Venie Environmental Poetry Prize

Plastic Free July by Connor Weightman

bass strait roaring. or i imagine them calling, a pod of tankers
well wishing me home from the shops. sliding between
twelve thousand years like cigarettes flattened amongst
parked umbrages. this problem is so ubiquitous, so
boring. the sun is out for once. in brunswick
brushtails traverse electric wires. all this oil, so little
time left to spill, walking home carrying say eight mush
rooms snug in a medium-strength plastic container, lipid
layered in cling wrap, next to a cold whole pizza vacuum
sealed in a thicker soft clear winter coat. condensation
of the mental calculation of these options versus onward
to the next shop where maybe fresh fungi is sold loose
or not, before or after the thought of petroleum parentheses
how we got here in the first place, flipping a coin
winking: consumer it's up to you! and i wonder
this july, if you're doing it again but without me, now.
am i the one letting go of my principles or were they
never mine to begin with. was i just being you for
a while? trying to meet somewhere in the middle until
i woke leaning into nothing. i keep finding myself
dull in the middle distance, trying to annotate old
rejected poems, dredging what i thought of you
out of undegradable garbage, trying to break it all
down into component parts. for example there was
one about blood tests. neat quintet partitions, reverse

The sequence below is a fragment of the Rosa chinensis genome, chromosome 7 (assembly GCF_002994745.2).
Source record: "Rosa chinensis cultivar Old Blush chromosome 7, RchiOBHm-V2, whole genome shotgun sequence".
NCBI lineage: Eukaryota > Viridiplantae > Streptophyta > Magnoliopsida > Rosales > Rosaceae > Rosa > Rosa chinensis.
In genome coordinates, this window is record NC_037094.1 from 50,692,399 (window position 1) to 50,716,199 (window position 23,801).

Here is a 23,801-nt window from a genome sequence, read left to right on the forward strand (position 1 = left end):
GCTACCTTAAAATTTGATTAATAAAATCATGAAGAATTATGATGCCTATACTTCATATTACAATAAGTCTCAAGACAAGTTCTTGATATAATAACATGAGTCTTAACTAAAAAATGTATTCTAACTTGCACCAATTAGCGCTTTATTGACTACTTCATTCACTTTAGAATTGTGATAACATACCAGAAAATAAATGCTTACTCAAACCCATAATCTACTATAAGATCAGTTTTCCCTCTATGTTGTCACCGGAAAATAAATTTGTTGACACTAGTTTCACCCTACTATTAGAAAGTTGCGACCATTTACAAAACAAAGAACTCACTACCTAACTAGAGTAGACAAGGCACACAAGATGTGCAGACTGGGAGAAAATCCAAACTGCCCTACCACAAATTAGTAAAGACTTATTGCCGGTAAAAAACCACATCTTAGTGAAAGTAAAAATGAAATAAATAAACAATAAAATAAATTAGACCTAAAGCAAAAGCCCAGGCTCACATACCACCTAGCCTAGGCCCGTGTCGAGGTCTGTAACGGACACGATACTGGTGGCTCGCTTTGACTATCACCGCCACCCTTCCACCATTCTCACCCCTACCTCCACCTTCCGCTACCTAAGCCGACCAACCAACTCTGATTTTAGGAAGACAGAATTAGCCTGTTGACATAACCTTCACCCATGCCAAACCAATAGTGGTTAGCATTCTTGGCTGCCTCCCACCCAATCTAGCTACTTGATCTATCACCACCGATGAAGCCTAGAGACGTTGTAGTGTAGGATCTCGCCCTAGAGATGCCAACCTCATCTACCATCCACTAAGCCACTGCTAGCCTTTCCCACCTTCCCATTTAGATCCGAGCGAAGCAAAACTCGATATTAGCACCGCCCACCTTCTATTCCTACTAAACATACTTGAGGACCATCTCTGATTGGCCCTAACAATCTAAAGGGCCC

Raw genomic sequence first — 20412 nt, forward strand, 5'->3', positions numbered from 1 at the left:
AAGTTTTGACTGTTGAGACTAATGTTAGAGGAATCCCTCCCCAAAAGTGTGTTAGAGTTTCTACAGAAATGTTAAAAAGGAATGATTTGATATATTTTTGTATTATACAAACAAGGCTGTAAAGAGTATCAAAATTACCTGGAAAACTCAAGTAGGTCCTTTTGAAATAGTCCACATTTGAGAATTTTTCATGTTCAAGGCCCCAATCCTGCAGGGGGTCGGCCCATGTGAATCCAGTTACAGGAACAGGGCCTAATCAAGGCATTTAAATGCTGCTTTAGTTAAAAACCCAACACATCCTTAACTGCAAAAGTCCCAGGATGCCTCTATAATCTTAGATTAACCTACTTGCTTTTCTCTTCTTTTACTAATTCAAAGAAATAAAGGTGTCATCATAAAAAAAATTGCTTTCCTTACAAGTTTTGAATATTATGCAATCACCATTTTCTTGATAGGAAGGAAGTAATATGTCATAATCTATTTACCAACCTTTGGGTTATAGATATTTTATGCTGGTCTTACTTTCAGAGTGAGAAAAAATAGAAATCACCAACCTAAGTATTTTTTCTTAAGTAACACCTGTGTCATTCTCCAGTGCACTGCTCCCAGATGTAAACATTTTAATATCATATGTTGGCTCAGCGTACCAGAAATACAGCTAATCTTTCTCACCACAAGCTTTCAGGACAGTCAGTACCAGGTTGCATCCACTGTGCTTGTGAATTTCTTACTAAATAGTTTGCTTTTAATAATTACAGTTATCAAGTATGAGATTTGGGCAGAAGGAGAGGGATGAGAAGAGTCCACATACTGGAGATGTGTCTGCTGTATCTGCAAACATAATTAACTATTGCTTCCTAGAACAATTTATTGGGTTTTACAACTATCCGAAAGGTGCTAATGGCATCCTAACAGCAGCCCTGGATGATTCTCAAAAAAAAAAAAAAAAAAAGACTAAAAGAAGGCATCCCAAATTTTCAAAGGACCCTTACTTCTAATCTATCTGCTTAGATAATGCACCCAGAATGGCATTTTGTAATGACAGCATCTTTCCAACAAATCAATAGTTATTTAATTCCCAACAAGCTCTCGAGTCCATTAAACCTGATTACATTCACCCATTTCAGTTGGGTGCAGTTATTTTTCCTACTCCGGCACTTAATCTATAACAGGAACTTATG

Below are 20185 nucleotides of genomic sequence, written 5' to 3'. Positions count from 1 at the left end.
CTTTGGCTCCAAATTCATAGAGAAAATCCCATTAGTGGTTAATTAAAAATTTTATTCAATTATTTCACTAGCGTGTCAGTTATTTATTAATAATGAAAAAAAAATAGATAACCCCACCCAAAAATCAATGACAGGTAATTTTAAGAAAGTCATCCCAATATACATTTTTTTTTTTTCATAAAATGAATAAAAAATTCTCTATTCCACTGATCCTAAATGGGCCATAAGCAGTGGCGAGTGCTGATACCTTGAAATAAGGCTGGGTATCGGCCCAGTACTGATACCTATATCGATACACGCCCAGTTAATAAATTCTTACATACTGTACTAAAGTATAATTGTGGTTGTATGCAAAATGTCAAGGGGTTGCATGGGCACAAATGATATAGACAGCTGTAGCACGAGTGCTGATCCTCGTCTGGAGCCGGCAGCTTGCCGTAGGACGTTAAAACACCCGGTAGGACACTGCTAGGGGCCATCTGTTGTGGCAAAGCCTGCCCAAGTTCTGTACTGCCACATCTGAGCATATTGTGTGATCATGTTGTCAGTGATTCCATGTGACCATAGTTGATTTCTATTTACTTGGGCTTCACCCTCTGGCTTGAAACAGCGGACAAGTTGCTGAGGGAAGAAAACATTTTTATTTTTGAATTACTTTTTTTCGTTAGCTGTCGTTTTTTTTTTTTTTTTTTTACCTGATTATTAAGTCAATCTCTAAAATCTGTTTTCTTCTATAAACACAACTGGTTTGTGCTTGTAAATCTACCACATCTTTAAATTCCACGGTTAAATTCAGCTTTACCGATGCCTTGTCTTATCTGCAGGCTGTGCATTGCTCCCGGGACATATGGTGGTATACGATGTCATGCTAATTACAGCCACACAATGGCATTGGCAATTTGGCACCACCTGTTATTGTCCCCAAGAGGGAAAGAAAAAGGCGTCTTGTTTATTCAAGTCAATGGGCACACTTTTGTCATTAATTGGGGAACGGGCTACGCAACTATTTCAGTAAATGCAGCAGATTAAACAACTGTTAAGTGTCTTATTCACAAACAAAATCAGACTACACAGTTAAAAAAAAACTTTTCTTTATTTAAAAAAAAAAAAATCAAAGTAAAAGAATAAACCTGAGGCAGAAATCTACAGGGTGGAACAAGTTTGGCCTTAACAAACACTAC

paralel answers all the way down the road. all the paths
are cylinders, they always end in flowers, or so i thought
at the time was a suitable way to communicate post
cancer uncertainty and anxiety. cancer of course
being an excellent ready shrink-packaged personal
pushing outward to political analogy for the fossil fuel
industry, banal, monumental, though these words too
require the addition of water, need to be expanded
beyond initial glazing over of comprehension, like, oh
yes, hydrocarbons, embedded uncomfortably
in collective skin. and at a tourist bar the other
night with steph laughing about blood taking
and the gritty discomfort that we shared, gesturing
above a glass of house red this extremely visceral
image: holding a squeeze ball and being instructed
to contract forearm muscles in order to speed up
the rate of collection. at this point she'd had enough,
she said, and i related. all the needles through chemo,
the blood tests for five years after and it never did
become easier to imagine away the upper most crust.
still, patients of all kinds, particularly cancer patients
need the blood of others. cancer, at least, is a fun word
to spring on new lovers. i wonder how you are, though

even if less frequently than i thought i would. we're still
speaking and it's different, like a familiar but dead
language, will probably need several generations
of academic discourse to unravel. it seems unlikely
anyone living truly knows the correct interpretation.
i file it down for friends, until my own understanding
of the whole scenario is irreparably condensed; wonder
what you're doing about the recycling crisis, now
that you're a professional cog, someone who made it,
who at the end of our relationship said, well, to be
pragmatic, is it even worth it? recycling plastic?
you were right. everything changed. keeping secrets
alive in the ecosystem. i went on a date with a human
who drives to get whole foods, as we did in our past
life together, makes porridge for breakfast too, though
this is neither closure nor points on a cycle that is bigger
than us or oxytocin. just a few months back, right near
the end, when we were riding home from civic, along
the cold lake, still air muffling our ears, we stopped to say hi
to a possum peering from a forked trunk in the dark.
(i dimly loved that you could live here for so long,
this stolen continent with cities full of possums
and be excited about this). maybe one of us told the other
not to shine a bike light in its eyes.


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